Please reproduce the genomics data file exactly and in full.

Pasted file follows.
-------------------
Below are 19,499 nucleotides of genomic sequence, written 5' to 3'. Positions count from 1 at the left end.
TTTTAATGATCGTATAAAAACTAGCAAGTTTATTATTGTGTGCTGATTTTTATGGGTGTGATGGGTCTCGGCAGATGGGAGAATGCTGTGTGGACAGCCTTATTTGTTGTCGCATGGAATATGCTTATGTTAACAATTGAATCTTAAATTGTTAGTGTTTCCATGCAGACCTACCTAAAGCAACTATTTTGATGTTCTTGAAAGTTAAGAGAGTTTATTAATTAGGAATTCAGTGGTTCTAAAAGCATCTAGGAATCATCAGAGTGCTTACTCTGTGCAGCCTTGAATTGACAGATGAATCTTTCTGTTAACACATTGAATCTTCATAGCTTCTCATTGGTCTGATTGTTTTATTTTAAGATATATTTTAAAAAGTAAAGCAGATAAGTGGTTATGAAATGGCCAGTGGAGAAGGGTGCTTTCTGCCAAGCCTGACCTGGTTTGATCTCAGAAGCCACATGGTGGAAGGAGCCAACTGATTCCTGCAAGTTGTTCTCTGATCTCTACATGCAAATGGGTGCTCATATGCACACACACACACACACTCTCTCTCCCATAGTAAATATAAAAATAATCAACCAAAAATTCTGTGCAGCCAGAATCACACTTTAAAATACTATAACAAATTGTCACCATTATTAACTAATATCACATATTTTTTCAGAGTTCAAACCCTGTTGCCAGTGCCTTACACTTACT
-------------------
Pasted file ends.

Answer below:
Below are 19,499 nucleotides of genomic sequence, written 5' to 3'. Positions count from 1 at the left end.
TTTTAATGATCGTATAAAAACTAGCAAGTTTATTATTGTGTGCTGATTTTTATGGGTGTGATGGGTCTCGGCAGATGGGAGAATGCTGTGTGGACAGCCTTATTTGTTGTCGCATGGAATATGCTTATGTTAACAATTGAATCTTAAATTGTTAGTGTTTCCATGCAGACCTACCTAAAGCAACTATTTTGATGTTCTTGAAAGTTAAGAGAGTTTATTAATTAGGAATTCAGTGGTTCTAAAAGCATCTAGGAATCATCAGAGTGCTTACTCTGTGCAGCCTTGAATTGACAGATGAATCTTTCTGTTAACACATTGAATCTTCATAGCTTCTCATTGGTCTGATTGTTTTATTTTAAGATATATTTTAAAAAGTAAAGCAGATAAGTGGTTATGAAATGGCCAGTGGAGAAGGGTGCTTTCTGCCAAGCCTGACCTGGTTTGATCTCAGAAGCCACATGGTGGAAGGAGCCAACTGATTCCTGCAAGTTGTTCTCTGATCTCTACATGCAAATGGGTGCTCATATGCACACACACACACACACTCTCTCTCCCATAGTAAATATAAAAATAATCAACCAAAAATTCTGTGCAGCCAGAATCACACTTTAAAATACTATAACAAATTGTCACCATTATTAACTAATATCACATATTTTTTCAGAGTTCAAACCCTGTTGCCAGTGCCTTACACTTACT